ATLANTA — The federal government wants to ban so-called “junk fees” that are slipped into the paperwork when you buy a car.
Channel 2 Consumer Investigator Justin Gray first reported on the fees in the spring. They can add up to thousands of extra dollars, and in Georgia, consumers who are tricked into paying these junk fees have had little legal recourse because they signed the paperwork.
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Now, a new rule from the Federal Trade Commission would better protect you at the dealership.
“The reason we stepped into this case is because car buying is a long and complicated process with extensive paperwork, and dishonest dealers take advantage of that,” Dan Dwyer with the FTC said.
Back in April, Channel 2 Investigates showed you how 80-year-old Edward Moore paid nearly $10,000 more for his Mercedes than he thought he agreed to at Grand Motors in Marietta.
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The final sale included expensive add-ons, like a $4,500 paint protection plan.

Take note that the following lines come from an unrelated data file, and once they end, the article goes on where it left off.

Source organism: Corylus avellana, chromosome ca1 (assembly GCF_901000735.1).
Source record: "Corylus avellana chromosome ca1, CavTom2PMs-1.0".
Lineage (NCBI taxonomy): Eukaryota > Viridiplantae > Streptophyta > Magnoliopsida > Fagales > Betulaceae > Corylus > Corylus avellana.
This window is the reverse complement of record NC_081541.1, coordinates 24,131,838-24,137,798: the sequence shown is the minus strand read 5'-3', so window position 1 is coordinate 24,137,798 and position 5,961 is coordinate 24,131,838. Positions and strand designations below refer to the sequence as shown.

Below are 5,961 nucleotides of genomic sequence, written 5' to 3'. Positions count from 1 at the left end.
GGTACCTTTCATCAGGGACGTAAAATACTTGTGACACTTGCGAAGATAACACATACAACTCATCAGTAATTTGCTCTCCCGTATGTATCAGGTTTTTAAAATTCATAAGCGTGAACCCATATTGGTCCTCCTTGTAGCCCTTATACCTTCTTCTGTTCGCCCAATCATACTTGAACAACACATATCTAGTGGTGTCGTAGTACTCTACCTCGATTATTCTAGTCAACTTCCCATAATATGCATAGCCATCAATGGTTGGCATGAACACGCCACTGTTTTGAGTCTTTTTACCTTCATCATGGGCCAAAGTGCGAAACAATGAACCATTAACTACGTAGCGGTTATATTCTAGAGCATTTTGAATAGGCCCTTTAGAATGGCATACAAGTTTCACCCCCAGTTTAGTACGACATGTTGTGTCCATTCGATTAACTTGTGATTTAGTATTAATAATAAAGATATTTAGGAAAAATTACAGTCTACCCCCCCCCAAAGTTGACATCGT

“What would I need it for?” Moore said. “A paint job wouldn’t cost that much. Who would ever want a $4,500 paint protection plan on a $19,000 car?”
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In Moore’s case, he got his money back after Channel 2 Action News stepped in.
In the proposed new FTC rule, the agency plans to ban worthless fees at the dealer and require that dealers clearly notify customers about extra charges both verbally and in writing.
They would also need to provide customers the cost without the add-ons.
“People may be handed a long contract after hours at the dealership that’s different than what they negotiated, and that makes it hard to spot charges,” Dwyer said.
The proposed changes are open for public comment before the FTC has a vote on the final language.
By spelling out what is and is not allowed, the rule gives the FTC more power to take action against car dealers who violate the new rule.
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